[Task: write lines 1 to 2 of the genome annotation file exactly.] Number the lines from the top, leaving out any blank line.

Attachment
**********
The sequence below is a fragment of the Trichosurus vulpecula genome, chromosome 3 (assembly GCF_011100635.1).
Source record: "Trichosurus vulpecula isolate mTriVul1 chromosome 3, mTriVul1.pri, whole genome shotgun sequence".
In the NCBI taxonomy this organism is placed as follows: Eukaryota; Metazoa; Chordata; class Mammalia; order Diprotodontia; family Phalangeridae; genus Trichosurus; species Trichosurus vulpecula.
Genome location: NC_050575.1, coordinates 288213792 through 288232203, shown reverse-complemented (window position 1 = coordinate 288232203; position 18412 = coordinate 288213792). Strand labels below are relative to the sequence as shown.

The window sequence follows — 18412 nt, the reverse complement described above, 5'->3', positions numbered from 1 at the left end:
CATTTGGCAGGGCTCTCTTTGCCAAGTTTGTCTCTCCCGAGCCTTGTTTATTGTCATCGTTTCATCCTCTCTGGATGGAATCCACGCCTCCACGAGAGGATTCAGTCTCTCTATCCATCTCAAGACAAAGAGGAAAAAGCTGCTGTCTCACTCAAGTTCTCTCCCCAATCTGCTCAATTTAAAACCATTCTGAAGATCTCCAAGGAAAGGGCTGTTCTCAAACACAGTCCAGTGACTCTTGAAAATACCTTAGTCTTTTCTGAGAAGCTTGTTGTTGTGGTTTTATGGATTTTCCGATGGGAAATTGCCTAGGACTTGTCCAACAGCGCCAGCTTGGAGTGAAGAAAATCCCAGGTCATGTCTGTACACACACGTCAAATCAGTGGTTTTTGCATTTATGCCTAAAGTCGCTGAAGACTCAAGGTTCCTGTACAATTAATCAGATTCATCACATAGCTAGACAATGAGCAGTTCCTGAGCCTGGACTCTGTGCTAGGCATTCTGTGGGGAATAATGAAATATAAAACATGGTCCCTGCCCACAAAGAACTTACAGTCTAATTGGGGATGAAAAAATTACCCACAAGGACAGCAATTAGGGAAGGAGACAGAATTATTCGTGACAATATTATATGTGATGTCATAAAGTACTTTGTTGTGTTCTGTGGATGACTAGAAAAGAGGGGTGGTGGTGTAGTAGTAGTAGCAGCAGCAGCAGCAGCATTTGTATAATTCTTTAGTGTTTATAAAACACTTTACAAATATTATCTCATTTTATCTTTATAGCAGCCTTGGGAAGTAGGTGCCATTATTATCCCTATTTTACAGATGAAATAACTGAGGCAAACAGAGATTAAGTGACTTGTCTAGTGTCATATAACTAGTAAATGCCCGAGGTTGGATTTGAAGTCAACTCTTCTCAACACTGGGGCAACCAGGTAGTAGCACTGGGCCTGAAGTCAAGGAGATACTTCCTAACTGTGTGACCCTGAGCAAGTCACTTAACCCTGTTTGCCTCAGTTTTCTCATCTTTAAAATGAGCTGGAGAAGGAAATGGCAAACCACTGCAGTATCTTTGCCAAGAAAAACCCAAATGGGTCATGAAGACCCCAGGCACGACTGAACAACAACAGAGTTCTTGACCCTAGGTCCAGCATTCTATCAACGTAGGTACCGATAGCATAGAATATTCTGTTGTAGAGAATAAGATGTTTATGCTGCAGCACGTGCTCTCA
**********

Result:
The sequence below is a fragment of the Trichosurus vulpecula genome, chromosome 3 (assembly GCF_011100635.1).
Source record: "Trichosurus vulpecula isolate mTriVul1 chromosome 3, mTriVul1.pri, whole genome shotgun sequence".